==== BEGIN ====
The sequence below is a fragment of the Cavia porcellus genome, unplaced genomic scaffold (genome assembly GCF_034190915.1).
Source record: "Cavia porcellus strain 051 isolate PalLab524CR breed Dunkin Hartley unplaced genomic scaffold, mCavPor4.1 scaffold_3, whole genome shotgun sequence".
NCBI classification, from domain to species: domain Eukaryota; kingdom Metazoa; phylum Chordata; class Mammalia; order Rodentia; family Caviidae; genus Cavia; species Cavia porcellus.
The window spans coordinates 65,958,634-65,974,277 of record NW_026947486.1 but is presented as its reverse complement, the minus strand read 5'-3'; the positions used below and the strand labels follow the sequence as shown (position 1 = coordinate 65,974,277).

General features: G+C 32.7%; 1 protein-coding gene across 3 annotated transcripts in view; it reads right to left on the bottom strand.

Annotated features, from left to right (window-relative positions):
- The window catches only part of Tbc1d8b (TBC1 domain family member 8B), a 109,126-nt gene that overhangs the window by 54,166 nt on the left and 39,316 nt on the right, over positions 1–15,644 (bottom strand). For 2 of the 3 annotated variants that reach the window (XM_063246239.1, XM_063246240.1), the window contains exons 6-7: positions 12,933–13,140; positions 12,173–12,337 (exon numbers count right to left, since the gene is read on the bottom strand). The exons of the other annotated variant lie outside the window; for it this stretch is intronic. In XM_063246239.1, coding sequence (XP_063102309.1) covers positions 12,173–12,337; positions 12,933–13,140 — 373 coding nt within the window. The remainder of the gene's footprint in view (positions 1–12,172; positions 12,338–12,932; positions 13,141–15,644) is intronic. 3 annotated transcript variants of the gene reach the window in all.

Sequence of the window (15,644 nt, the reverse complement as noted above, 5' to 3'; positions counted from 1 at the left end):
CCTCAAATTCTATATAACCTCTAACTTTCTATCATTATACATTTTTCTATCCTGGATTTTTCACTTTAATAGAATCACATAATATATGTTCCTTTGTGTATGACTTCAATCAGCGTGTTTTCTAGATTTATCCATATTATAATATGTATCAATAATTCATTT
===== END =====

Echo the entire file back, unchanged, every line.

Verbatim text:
The sequence below is a fragment of the Cavia porcellus genome, unplaced genomic scaffold (genome assembly GCF_034190915.1).
Source record: "Cavia porcellus strain 051 isolate PalLab524CR breed Dunkin Hartley unplaced genomic scaffold, mCavPor4.1 scaffold_3, whole genome shotgun sequence".
NCBI classification, from domain to species: domain Eukaryota; kingdom Metazoa; phylum Chordata; class Mammalia; order Rodentia; family Caviidae; genus Cavia; species Cavia porcellus.
The window spans coordinates 65,958,634-65,974,277 of record NW_026947486.1 but is presented as its reverse complement, the minus strand read 5'-3'; the positions used below and the strand labels follow the sequence as shown (position 1 = coordinate 65,974,277).

General features: G+C 32.7%; 1 protein-coding gene across 3 annotated transcripts in view; it reads right to left on the bottom strand.

Annotated features, from left to right (window-relative positions):
- The window catches only part of Tbc1d8b (TBC1 domain family member 8B), a 109,126-nt gene that overhangs the window by 54,166 nt on the left and 39,316 nt on the right, over positions 1–15,644 (bottom strand). For 2 of the 3 annotated variants that reach the window (XM_063246239.1, XM_063246240.1), the window contains exons 6-7: positions 12,933–13,140; positions 12,173–12,337 (exon numbers count right to left, since the gene is read on the bottom strand). The exons of the other annotated variant lie outside the window; for it this stretch is intronic. In XM_063246239.1, coding sequence (XP_063102309.1) covers positions 12,173–12,337; positions 12,933–13,140 — 373 coding nt within the window. The remainder of the gene's footprint in view (positions 1–12,172; positions 12,338–12,932; positions 13,141–15,644) is intronic. 3 annotated transcript variants of the gene reach the window in all.

Sequence of the window (15,644 nt, the reverse complement as noted above, 5' to 3'; positions counted from 1 at the left end):
CCTCAAATTCTATATAACCTCTAACTTTCTATCATTATACATTTTTCTATCCTGGATTTTTCACTTTAATAGAATCACATAATATATGTTCCTTTGTGTATGACTTCAATCAGCGTGTTTTCTAGATTTATCCATATTATAATATGTATCAATAATTCATTT